I recently had several weeks that I could devote to a very unique carving project. Bob Van Dyke, of the Connecticut Valley School of Woodworking generously gave me a large block of mahogany (8″ x 10″ x 21″) that a friend had given him. It must have come from a large beam because there was evidence of small nail holes, but it was definitely old mahogany – probably Honduran.
In its block form, it was difficult to tell what quality it was. The surface was rough and the grain was a complete mystery… until I began to carve. And then it began to sing…
I had been walking past this block of wood in my workshop for nearly 6 months. It was a bit intimidating, and I tried to ignore it. But it kept taunting me. I continued to pass by it, pretending it did not exist. Since I am often carving commissioned pieces, I don’t have the opportunity to carve my own designs much… and when the opportunity does come along, I’m not sure what to do. This piece of mahogany was begging for something unique and special, and I needed to wait for the right time… for inspiration. And it just wasn’t coming. I also knew that when I began carving on this piece of wood that I would need to focus on that, and nothing else until it was finished. With my schedule as crazy as it often is, that’s another difficult task.
When I finally had a few weeks to “play”, I decided I needed to begin – even if I wasn’t quite sure where it would go. I hoped that the design would emerge as I began to carve. I clamped this magnificent block of mahogany between my bench dogs on my workbench. I imagined that I wanted to carve a woman with curling, flowing hair. But that was the extent of it.
The process of carving directly into the material without referring to a model is called “direct” carving. A woman was in there somewhere. I just needed to begin chipping the wood away and find out where and who she was.
I could have taken an aggressive grinder to remove the “waste” wood, but decided to proceed with mallet and chisel. Without having a specific design, how do you know what is “waste” wood, anyway? This process of slowly chipping away helped me to discover the design as I carved. Not knowing exactly where she would appear made me over-cautious to not remove too much wood too quickly and then limiting my design. Once it’s removed, that it!
To use the most of this square block, I decided to make her face and nose fit into one of the corners and it took 2 days to get the general “block” shape off – with a LOT of chiseling. And then it was just patiently chipping away to find her face. Carving the hair could come anytime, but the face was the real challenge. I also left a large block of wood under her chin where I was possibly going to have her hand gently rising up touching her neck – maybe. I wanted to leave the option open, just in case… but was not committing to anything at that point.
Another decision I made at this point was to have her face tilting upward slightly. My desire was to create a peaceful woman in a gentle, relaxed posture. This created challenges that I did not realize until I began shaping her face, as all the details in the face are affected by this slight upturned angle. I had a mirror in front of me as I was carving, so I guess she naturally ended up having some of my features. Looking at an actual face helps tremendously in carving details.
Her eyes were closed, which added a particular challenge in itself (how do I use myself as a model with closed eyes?). I also discovered that a woman’s brow and eye have subtly gentle shapes. I was having great difficulty getting her eyes to look right, so in frustration I decided to step away from my carving and run some errands. I was waiting in line at the bank and began studying the features of the bank teller. Aha! She was about 25 and the area where the brow flowed into her eye was exactly what I was looking for! She must have thought I was a bit odd because I kept staring at her the entire time I was waiting in line. I immediately went home and corrected the issues I was having with her eyes.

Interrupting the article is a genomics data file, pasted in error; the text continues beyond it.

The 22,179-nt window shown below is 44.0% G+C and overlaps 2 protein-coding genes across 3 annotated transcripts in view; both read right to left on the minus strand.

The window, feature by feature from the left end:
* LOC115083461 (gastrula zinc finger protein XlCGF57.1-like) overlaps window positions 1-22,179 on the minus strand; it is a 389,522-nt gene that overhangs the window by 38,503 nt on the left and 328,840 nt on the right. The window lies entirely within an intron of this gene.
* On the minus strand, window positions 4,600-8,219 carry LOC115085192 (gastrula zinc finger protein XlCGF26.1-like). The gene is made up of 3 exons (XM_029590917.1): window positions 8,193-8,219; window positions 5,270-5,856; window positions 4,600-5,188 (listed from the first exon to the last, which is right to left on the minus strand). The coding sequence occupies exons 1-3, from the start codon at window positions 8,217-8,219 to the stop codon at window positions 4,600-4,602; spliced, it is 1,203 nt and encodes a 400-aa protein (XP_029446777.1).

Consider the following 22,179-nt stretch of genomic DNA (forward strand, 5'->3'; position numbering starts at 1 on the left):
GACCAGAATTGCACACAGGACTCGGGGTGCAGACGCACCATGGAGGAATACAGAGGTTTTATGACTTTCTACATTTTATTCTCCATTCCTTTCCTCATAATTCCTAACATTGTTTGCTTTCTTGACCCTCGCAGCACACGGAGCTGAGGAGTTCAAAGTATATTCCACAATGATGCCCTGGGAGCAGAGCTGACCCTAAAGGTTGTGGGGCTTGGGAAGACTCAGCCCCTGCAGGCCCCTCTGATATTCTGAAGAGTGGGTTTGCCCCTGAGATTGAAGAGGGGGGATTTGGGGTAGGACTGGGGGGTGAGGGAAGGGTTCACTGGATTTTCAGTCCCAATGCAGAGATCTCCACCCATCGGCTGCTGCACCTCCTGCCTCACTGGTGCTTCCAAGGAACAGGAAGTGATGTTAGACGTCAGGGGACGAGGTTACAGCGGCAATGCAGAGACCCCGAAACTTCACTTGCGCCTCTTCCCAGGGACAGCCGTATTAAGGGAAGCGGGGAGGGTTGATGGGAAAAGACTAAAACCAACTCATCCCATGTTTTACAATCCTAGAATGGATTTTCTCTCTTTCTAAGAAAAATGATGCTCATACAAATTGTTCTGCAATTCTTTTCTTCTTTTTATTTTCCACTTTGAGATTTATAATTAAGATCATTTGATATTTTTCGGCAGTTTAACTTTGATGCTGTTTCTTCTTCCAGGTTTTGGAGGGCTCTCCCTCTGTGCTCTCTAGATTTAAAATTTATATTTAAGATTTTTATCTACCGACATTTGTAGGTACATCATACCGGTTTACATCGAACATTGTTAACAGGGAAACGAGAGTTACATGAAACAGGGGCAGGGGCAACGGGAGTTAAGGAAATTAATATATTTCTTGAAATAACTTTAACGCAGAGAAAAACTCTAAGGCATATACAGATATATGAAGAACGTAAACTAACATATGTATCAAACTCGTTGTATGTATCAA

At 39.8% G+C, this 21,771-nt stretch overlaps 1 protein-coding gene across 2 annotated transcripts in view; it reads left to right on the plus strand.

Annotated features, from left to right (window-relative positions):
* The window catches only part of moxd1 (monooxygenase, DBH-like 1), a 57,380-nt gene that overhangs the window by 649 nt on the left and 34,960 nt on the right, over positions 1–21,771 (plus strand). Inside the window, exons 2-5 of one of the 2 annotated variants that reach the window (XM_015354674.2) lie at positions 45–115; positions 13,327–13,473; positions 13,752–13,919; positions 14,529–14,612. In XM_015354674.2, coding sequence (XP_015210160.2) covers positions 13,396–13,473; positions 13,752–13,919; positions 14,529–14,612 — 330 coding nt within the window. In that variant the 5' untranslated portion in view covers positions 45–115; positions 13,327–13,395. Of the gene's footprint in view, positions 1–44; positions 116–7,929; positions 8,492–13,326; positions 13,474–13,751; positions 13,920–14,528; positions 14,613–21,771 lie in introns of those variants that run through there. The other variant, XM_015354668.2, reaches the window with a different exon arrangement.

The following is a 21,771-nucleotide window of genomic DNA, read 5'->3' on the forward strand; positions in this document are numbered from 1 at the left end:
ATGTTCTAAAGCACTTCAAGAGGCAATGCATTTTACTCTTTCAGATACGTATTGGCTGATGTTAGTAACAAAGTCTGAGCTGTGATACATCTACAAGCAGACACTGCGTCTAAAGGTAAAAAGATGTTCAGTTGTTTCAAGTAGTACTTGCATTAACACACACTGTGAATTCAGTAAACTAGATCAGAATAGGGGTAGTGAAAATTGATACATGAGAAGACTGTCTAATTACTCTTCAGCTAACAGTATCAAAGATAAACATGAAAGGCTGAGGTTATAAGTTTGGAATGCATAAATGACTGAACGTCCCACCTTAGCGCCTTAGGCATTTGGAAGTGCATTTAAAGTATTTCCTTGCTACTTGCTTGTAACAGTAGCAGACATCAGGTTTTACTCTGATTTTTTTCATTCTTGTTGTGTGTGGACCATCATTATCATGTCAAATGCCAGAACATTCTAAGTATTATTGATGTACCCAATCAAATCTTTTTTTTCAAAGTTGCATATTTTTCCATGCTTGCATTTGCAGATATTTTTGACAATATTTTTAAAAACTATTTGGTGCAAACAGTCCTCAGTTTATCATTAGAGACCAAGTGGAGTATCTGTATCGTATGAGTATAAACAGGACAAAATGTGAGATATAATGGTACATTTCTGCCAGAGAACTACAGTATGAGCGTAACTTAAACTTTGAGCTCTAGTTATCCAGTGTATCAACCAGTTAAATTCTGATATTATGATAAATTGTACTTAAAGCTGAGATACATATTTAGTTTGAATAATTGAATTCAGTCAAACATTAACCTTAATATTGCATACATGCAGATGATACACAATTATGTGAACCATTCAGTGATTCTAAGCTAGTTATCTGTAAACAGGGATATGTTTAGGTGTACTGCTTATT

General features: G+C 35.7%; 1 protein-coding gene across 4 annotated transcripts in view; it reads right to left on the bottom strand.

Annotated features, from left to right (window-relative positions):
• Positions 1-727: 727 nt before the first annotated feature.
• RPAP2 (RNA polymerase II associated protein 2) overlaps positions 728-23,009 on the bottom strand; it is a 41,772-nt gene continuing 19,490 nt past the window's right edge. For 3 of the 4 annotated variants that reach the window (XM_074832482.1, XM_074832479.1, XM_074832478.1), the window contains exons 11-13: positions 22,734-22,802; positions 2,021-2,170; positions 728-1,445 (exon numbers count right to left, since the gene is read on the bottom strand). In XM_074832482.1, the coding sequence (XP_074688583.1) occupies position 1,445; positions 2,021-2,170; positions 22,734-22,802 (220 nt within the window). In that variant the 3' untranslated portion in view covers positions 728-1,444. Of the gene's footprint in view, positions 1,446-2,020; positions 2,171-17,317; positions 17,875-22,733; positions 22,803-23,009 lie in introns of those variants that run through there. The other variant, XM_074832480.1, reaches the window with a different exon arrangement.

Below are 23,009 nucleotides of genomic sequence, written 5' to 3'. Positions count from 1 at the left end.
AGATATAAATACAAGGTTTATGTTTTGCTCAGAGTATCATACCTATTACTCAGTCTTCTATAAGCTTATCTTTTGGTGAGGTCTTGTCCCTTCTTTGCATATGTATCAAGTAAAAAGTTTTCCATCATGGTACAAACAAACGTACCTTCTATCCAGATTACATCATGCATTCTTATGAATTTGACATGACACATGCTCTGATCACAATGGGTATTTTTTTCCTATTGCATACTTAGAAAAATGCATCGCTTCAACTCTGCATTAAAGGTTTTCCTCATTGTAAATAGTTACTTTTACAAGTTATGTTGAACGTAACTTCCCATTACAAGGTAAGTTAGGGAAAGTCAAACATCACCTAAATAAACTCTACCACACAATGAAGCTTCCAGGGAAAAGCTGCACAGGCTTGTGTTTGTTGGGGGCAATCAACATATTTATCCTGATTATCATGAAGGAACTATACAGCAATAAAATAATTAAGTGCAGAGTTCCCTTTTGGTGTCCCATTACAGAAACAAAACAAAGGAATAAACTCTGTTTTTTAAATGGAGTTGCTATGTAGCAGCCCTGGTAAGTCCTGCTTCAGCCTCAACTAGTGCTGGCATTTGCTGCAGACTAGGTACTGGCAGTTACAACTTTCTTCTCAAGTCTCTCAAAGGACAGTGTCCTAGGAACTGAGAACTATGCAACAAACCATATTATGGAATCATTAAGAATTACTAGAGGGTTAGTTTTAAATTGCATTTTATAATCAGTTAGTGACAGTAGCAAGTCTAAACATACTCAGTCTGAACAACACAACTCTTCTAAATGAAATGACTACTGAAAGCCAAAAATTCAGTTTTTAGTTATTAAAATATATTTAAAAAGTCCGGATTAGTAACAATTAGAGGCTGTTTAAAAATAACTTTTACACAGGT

For the next 2 weeks I spend many late nights completely consumed with bringing personality into this block of mahogany. I carved her hand gently touching her neck, and carved curl after curl spiraling around her head. It was the most fun I have had in a long time. I was truly in my element and the wood was some of the most beautiful carving wood I have ever carved.
A commission of carving a historical Charleston fireplace was soon coming up and I knew I had to finish her before starting into another project, or she would never get fully finished. She would be one of those “I’ll finish that someday” projects and I have enough of them around my workshop. She seemed quite upset that I would soon be putting her aside, so she decided to slip out of the bench dogs, leap off my workbench, scrape down my shin and land on the top of my foot. So much for a peaceful spirit! Fortunately she wasn’t damaged, but my shin and pride were what hurt the most.
I worked several more late nights finishing the curls on her hair, and finally had to put the chisels down. I decided to lightly sand her face and hand to create a satiny, smooth surface that would contrast with her hair. I then put 2 coats of thinned down shellac (2 parts denatured alcohol with 1 part shellac) on her, lightly sanding her face and hands between coats. I also put wax on her and buffed her skin to a satin finish. I was very pleased with her (and she was pretty pleased with herself).
Shortly after putting the final touches on her I was sitting in church and she revealed her name as “Grace”. We all need a bit of Grace in our lives…
Check out photos of my journey with Grace and recent projects on my Instagram page, and Happy Carving everyone!